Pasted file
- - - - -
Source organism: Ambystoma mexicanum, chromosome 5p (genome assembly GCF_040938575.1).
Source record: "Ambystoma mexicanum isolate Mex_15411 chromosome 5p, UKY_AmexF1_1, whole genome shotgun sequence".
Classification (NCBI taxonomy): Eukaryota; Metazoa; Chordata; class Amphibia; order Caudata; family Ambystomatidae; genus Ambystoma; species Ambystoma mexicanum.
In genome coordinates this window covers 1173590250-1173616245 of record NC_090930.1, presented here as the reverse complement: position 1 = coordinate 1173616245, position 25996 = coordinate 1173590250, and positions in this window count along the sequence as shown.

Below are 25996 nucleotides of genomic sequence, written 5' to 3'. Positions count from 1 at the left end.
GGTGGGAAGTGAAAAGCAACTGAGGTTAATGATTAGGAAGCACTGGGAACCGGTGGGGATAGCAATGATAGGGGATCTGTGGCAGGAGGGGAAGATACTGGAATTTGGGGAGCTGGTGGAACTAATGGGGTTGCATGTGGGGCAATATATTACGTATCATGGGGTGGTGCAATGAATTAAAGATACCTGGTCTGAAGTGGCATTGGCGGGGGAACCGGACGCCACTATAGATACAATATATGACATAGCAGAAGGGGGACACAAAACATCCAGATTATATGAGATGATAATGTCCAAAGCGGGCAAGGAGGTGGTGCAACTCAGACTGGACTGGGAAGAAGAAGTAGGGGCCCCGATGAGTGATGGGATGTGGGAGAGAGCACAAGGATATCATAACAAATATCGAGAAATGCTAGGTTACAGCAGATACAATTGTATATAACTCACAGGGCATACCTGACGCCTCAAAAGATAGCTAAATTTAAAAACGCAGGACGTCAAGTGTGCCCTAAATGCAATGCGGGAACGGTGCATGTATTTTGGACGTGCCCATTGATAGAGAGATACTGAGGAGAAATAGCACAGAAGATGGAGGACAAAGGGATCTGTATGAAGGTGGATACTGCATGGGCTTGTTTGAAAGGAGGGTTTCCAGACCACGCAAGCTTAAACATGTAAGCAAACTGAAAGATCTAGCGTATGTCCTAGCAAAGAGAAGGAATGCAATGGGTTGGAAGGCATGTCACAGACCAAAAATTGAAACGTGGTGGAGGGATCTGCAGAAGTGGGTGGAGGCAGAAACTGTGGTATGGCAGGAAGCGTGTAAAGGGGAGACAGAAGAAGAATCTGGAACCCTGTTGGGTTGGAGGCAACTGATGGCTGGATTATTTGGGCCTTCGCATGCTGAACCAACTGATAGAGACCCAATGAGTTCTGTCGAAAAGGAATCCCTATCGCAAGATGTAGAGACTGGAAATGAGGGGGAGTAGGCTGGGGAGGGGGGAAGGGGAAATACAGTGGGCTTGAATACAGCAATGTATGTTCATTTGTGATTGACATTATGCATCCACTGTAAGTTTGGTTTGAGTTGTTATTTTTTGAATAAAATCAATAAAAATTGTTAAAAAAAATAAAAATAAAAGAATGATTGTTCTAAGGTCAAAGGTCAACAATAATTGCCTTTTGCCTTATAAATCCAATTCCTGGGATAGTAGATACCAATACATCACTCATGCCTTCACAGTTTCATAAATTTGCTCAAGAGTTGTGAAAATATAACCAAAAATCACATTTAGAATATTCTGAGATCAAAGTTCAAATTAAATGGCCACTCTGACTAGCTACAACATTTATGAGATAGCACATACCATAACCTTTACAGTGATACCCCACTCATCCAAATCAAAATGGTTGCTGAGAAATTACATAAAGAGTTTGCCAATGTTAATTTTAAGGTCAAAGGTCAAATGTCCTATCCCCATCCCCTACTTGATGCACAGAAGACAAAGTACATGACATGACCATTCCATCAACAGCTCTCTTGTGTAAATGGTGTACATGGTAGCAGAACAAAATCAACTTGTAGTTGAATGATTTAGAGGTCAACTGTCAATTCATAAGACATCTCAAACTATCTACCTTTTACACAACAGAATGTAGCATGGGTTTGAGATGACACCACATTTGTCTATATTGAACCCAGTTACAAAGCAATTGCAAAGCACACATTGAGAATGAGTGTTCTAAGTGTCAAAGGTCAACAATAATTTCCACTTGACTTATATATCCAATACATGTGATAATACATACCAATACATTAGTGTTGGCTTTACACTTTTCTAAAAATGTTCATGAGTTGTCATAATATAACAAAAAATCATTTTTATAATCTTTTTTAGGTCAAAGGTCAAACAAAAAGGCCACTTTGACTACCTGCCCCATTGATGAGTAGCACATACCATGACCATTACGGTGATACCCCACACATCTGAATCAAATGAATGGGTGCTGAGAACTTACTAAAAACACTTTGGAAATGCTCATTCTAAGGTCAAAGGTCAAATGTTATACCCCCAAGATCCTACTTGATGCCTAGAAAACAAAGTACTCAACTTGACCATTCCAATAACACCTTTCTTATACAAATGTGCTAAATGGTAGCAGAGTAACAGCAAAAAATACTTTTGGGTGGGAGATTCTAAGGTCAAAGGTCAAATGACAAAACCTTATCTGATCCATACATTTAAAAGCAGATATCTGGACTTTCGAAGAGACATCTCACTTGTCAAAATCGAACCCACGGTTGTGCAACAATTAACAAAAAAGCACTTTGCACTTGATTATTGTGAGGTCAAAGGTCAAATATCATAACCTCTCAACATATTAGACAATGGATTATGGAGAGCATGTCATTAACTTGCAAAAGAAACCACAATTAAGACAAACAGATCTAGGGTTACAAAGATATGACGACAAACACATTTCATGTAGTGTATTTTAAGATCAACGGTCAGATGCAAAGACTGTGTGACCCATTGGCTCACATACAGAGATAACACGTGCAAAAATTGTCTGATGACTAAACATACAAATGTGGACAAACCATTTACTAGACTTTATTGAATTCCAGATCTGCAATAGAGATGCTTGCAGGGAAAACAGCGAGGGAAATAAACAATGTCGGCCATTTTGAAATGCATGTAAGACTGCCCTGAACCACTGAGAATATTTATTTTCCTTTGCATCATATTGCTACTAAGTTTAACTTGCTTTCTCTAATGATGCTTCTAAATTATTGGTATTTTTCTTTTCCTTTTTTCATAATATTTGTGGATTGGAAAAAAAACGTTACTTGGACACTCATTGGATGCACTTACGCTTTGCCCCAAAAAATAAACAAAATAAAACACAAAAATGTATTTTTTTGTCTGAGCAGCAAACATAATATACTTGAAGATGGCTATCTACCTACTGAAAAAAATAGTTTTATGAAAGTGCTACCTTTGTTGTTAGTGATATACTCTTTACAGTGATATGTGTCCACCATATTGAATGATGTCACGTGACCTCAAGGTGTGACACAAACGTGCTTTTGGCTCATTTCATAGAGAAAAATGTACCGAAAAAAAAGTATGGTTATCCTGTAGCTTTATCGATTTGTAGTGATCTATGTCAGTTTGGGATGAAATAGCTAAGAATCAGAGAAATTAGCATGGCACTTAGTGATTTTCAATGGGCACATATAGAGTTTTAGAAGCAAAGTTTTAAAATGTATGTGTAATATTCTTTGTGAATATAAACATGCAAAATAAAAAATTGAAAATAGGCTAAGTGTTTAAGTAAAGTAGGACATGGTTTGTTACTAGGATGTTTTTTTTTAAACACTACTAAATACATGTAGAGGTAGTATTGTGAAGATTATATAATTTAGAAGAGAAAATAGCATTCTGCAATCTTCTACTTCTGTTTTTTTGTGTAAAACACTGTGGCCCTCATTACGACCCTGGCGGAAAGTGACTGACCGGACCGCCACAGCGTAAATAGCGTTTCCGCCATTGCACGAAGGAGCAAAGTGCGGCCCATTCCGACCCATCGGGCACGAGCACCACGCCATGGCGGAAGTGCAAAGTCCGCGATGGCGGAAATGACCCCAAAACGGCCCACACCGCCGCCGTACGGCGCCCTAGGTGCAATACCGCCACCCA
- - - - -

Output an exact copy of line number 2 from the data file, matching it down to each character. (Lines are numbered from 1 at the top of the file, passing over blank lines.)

Source record: "Ambystoma mexicanum isolate Mex_15411 chromosome 5p, UKY_AmexF1_1, whole genome shotgun sequence".